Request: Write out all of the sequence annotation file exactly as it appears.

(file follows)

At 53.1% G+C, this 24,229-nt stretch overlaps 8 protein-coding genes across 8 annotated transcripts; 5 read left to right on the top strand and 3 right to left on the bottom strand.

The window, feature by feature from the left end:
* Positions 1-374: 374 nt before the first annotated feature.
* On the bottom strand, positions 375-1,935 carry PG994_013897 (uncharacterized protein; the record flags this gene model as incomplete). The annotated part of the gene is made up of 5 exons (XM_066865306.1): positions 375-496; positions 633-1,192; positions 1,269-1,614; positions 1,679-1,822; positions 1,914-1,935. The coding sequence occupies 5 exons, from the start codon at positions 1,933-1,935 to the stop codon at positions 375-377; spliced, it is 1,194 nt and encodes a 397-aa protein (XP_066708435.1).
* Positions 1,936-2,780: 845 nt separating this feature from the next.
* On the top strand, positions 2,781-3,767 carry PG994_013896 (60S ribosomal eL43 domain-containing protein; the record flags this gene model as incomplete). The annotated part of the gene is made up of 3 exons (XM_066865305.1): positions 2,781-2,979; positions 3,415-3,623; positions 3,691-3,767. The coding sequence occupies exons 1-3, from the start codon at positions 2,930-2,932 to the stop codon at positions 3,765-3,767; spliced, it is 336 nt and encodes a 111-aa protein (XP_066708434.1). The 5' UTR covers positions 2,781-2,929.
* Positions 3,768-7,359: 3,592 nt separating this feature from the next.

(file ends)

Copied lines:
At 53.1% G+C, this 24,229-nt stretch overlaps 8 protein-coding genes across 8 annotated transcripts; 5 read left to right on the top strand and 3 right to left on the bottom strand.

The window, feature by feature from the left end:
* Positions 1-374: 374 nt before the first annotated feature.
* On the bottom strand, positions 375-1,935 carry PG994_013897 (uncharacterized protein; the record flags this gene model as incomplete). The annotated part of the gene is made up of 5 exons (XM_066865306.1): positions 375-496; positions 633-1,192; positions 1,269-1,614; positions 1,679-1,822; positions 1,914-1,935. The coding sequence occupies 5 exons, from the start codon at positions 1,933-1,935 to the stop codon at positions 375-377; spliced, it is 1,194 nt and encodes a 397-aa protein (XP_066708435.1).
* Positions 1,936-2,780: 845 nt separating this feature from the next.
* On the top strand, positions 2,781-3,767 carry PG994_013896 (60S ribosomal eL43 domain-containing protein; the record flags this gene model as incomplete). The annotated part of the gene is made up of 3 exons (XM_066865305.1): positions 2,781-2,979; positions 3,415-3,623; positions 3,691-3,767. The coding sequence occupies exons 1-3, from the start codon at positions 2,930-2,932 to the stop codon at positions 3,765-3,767; spliced, it is 336 nt and encodes a 111-aa protein (XP_066708434.1). The 5' UTR covers positions 2,781-2,929.
* Positions 3,768-7,359: 3,592 nt separating this feature from the next.